Elmgreen & Dragset

Over the past two decades, Elmgreen & Dragset have challenged their audiences to rethink the power structures hiding in all aspects of the world around them.

Since 1995, Michael Elmgreen and Ingar Dragset have been working as an artistic duo making large-scale sculptures, installations and performances. Their prolific oeuvre has received international acclaim with solo exhibitions in major institutions worldwide, from the Victoria & Albert Museum in London to The Nasher Sculpture Center in Dallas. In 2009, the artists received a Special Mention at the Venice Biennale for their celebrated presentation, The Collectors, at the Danish and Nordic Pavilions. Elmgreen & Dragset are best known for their public sculpture and ambitious re-stagings of interior spaces. 

  • Solo retrospective, Elmgreen & Dragset: Sculptures at the Nasher Sculpture Center, Dallas, 2019
  • Solo show, This Is How We Bite Our Tongue at Whitechapel Gallery, London, 2018
  • Solo show, Tomorrow at the Victoria & Albert Museum, London, 2014
  • Permanent installation, Prada Marfa, Texas, 2005
Elmgreen & Dragset, Prada Marfa (2005) Photo: James Evans

The impeccable design of their work rewrites modernist sculpture, pulling together social commentary and Minimalist aesthetics.  All of their work, whether an upside-down bunk bed, a thirty-foot defunct swimming pool, or a fictional set of a collector’s home, transforms familiar objects and settings into humorous, uncanny scenarios. Through their work, Elmgreen & Dragset question the world around them, commenting on consumerism, gentrification, masculinity, sexuality, oppression, and power.

Elmgreen & Dragset, Boy Scout, 2014. Courtesy of Galleri Nicolai Wallner.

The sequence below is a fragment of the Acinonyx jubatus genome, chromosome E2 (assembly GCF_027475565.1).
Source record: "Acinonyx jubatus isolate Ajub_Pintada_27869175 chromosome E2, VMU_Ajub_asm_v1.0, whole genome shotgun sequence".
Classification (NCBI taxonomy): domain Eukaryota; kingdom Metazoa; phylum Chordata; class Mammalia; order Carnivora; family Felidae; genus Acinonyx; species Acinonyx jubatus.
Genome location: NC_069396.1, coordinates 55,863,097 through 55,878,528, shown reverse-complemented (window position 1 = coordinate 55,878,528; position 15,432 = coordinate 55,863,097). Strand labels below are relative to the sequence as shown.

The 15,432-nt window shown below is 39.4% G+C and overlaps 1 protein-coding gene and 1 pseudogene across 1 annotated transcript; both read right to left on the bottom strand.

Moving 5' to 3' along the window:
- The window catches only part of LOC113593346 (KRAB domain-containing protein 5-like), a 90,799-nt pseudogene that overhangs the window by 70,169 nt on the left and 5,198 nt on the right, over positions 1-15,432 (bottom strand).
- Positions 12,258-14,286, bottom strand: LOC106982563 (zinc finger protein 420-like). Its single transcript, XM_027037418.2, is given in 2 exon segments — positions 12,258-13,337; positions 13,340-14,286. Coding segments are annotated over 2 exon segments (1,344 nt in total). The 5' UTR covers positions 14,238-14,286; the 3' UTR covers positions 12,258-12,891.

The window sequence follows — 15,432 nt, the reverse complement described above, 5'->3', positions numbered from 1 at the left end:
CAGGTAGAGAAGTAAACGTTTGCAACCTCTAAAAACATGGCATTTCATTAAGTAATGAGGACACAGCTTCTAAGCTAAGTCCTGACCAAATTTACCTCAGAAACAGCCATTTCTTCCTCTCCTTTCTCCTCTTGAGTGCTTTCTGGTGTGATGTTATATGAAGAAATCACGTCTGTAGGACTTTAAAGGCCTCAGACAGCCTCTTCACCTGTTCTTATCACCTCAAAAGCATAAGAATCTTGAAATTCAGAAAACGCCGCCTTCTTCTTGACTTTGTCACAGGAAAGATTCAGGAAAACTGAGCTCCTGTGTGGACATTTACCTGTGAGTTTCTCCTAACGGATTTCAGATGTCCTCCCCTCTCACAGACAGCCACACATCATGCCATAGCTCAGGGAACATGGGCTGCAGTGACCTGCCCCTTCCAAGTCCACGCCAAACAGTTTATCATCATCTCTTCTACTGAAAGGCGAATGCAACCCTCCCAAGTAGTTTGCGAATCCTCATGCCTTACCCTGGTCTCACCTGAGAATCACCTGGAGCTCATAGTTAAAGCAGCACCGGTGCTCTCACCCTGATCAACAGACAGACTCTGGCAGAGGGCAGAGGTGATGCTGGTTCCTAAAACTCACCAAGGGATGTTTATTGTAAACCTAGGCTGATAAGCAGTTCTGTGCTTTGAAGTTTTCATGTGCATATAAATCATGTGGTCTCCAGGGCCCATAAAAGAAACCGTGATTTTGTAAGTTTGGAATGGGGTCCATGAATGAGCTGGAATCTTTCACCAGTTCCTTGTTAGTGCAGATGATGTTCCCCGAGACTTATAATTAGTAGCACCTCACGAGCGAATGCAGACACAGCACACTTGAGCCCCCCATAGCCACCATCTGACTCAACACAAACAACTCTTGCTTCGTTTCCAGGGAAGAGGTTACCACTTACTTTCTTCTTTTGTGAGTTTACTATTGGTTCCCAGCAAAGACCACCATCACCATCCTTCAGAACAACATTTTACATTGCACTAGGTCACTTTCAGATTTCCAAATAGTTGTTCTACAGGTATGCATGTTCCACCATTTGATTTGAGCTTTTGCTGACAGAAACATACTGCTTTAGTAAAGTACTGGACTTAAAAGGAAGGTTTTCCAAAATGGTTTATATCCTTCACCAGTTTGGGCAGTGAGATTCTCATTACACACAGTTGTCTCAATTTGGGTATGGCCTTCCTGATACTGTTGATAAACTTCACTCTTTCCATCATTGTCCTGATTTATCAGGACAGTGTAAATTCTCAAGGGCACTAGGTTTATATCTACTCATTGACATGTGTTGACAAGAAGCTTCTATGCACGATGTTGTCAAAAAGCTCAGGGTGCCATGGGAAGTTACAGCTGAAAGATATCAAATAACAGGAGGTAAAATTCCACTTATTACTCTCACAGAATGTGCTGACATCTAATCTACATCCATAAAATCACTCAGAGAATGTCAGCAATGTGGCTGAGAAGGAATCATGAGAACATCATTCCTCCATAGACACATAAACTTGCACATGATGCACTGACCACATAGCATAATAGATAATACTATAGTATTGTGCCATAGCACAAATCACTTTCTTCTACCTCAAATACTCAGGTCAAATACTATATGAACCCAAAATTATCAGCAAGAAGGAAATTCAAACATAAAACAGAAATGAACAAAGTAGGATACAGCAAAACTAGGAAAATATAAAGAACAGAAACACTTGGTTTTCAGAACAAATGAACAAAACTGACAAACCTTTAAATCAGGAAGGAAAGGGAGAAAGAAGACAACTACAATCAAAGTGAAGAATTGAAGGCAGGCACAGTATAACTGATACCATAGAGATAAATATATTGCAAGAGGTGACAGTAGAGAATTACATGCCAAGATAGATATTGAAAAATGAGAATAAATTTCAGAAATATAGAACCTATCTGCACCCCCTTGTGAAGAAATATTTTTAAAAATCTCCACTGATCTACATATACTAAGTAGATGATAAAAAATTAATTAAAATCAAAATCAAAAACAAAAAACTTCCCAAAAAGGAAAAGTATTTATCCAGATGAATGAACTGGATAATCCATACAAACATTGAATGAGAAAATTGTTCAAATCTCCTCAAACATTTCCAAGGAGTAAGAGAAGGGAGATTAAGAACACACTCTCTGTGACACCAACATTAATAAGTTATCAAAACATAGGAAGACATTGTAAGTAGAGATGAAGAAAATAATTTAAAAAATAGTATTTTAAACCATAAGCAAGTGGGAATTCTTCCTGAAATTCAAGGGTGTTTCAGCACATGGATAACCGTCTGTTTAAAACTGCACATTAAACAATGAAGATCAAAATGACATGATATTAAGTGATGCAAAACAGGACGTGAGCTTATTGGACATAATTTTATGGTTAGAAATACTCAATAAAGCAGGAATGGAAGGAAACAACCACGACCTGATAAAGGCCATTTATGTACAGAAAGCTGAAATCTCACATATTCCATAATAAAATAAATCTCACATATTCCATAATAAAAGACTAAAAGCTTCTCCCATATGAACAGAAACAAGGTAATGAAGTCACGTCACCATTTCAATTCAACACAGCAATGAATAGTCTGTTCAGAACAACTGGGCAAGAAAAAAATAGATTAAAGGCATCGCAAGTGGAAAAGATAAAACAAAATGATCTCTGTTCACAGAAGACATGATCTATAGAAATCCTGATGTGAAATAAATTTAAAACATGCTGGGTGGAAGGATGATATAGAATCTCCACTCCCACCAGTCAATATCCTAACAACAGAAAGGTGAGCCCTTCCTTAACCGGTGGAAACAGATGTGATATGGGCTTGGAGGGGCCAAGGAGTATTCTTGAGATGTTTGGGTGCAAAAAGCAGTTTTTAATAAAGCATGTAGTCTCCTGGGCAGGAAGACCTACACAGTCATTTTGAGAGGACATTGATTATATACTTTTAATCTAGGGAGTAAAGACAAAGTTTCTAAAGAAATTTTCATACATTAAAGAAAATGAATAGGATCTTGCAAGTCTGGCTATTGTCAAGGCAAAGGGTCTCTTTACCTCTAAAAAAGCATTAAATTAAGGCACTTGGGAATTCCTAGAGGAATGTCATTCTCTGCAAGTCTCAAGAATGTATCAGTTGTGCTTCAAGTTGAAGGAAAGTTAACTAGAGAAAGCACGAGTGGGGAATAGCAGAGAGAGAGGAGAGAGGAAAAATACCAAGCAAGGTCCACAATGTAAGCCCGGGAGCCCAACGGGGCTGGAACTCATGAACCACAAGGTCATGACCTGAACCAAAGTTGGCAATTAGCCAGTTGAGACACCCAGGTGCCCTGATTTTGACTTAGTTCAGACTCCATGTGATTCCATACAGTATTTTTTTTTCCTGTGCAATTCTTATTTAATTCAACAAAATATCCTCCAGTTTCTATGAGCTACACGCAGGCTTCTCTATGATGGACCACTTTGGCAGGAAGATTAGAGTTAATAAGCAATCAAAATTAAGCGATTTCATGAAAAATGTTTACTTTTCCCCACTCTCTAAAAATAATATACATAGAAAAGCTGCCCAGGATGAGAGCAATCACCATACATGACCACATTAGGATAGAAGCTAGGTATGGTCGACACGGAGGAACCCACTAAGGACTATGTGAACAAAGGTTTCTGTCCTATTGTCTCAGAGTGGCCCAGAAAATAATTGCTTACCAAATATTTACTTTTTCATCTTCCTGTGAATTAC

“There was no five-year plan: how to become artists. It just happened.”

Elmgreen & Dragset hold up an absurdist mirror to the art world. Their 2008 solo show, Too Late, at London’s Victoria Miro was based on a real life anecdote; at Art Basel earlier that same year, the pair were denied entry to an after party held in their honor because the event was so exclusive. In the exhibition, the gallery was transformed into a nightclub called “The Mirror” with disco balls, cloakroom, and, of course, a section of the artists’ sculptures.

Elmgreen & Dragset, The Mirror, 2008. Courtesy of Victoria Miro Gallery, London. Photo: Cameron McNee

Before the opening, Elmgreen & Dragset hosted a private party. Instead of tidying it’s aftermath, the debris of the event was left in the space so that the curators, collectors and gallerists who attended the opening of the exhibition were forced to tiptoe around discarded plastic cups littered across the floor as though they had arrived too late. Like much of Elmgreen & Dragset’s work, the piece uses humour as a mode of critique, reversing their own experience into a punchline that highlights the elitism rife in the art world.

Elmgreen & Dragset, installation view, Too Late, 2008. Courtesy the artist and Victoria Miro Gallery, London. Photo: Cameron McNee

Public space is highly important to Elmgreen & Dragset. Their site-specific sculptures are monumental in scale, pulling from histories of classical sculpture and modernist architecture. Along with their visual precision, the works resist the global tide of privatisation and gentrification by creating shared collective experiences. For Elmgreen & Dragset, the conversations that the sculptures provoke within the public realm are just as important as the art-objects themselves.

Elmgreen & Dragset, The Collector, 2009. Nordic Pavilion, 53rd Venice Biennale. Photo: Anders Sune Berg
“Art should free us from guilt and make us less fearful.”
Elmgreen & Dragset, Van Gogh's Ear, 2016. Courtesy of Public Art Fund. Photo: Jason Wyche
Elmgreen & Dragset, Statue of Liberty, 2018. Courtesy of Galerie Koenig. Photo: Mathias Voelzke

Elmgreen & Dragset see their work as a mode of civic duty, aiming to inspire conversation, analysis and independent thought in their viewers. They do not, however, preach, or ask you to agree with them, but instead Elmgreen & Dragset pose questions: they ask you to undo the absoluteness of societal norms that encompass our lives, and to see, beyond what we conditioned to believe, what we actually think.

Elmgreen & Dragset
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Elmgreen (left) & Dragset (right. Photo: Photo: Elmar Vestner